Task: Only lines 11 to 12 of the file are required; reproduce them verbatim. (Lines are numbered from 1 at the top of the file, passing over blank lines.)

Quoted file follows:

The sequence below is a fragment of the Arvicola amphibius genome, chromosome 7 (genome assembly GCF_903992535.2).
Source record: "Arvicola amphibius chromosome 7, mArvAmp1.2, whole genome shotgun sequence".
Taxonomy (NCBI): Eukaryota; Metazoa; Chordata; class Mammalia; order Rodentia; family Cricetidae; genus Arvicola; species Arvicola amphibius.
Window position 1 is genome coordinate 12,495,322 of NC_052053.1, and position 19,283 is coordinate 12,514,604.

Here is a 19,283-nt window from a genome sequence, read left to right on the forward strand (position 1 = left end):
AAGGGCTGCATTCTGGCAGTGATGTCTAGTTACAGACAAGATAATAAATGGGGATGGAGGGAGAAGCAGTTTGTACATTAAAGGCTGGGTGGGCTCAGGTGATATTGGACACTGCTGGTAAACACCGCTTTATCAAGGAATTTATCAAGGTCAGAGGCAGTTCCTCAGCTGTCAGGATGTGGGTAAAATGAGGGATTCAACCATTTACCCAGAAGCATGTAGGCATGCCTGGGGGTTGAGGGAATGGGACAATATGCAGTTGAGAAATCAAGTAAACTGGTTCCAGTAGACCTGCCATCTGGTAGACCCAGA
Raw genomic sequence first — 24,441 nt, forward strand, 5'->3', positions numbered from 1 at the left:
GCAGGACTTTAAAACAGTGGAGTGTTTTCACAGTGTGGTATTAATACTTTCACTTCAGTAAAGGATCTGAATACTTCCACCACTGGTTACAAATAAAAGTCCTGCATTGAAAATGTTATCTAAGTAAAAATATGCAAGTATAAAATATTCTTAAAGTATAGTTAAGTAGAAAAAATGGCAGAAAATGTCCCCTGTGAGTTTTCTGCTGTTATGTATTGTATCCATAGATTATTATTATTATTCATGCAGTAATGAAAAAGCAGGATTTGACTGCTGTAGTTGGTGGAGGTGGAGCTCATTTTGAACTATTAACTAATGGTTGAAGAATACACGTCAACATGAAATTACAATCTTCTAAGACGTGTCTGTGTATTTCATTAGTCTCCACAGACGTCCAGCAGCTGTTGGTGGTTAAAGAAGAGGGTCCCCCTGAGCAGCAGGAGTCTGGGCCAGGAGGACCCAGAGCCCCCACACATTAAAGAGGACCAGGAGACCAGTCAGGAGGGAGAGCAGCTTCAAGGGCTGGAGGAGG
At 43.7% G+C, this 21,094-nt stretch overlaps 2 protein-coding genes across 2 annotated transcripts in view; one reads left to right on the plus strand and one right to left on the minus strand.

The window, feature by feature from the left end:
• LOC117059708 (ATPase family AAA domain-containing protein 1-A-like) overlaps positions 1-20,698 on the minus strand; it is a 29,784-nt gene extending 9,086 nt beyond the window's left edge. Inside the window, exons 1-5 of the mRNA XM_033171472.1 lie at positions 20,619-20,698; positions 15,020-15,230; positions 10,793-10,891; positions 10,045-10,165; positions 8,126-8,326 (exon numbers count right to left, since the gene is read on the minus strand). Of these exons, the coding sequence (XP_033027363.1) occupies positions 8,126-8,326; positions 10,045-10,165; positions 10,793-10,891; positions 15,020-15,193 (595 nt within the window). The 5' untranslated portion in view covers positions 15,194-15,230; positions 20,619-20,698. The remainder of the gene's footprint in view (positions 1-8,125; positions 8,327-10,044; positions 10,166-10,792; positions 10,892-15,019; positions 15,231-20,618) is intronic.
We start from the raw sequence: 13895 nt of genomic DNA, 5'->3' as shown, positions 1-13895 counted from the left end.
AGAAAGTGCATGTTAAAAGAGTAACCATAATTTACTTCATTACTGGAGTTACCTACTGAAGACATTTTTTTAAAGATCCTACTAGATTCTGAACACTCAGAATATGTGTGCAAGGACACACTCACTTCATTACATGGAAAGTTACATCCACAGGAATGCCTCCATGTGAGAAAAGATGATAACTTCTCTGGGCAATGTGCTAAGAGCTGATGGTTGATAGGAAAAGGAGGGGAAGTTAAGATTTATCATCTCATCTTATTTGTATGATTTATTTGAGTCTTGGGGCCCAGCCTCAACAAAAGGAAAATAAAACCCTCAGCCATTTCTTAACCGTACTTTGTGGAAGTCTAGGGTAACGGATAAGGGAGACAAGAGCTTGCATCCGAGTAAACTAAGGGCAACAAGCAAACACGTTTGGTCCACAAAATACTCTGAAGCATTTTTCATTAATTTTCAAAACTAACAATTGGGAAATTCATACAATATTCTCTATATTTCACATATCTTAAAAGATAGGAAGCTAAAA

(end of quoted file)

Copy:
• LOC117059708 (ATPase family AAA domain-containing protein 1-A-like) overlaps positions 1-20,698 on the minus strand; it is a 29,784-nt gene extending 9,086 nt beyond the window's left edge. Inside the window, exons 1-5 of the mRNA XM_033171472.1 lie at positions 20,619-20,698; positions 15,020-15,230; positions 10,793-10,891; positions 10,045-10,165; positions 8,126-8,326 (exon numbers count right to left, since the gene is read on the minus strand). Of these exons, the coding sequence (XP_033027363.1) occupies positions 8,126-8,326; positions 10,045-10,165; positions 10,793-10,891; positions 15,020-15,193 (595 nt within the window). The 5' untranslated portion in view covers positions 15,194-15,230; positions 20,619-20,698. The remainder of the gene's footprint in view (positions 1-8,125; positions 8,327-10,044; positions 10,166-10,792; positions 10,892-15,019; positions 15,231-20,618) is intronic.
We start from the raw sequence: 13895 nt of genomic DNA, 5'->3' as shown, positions 1-13895 counted from the left end.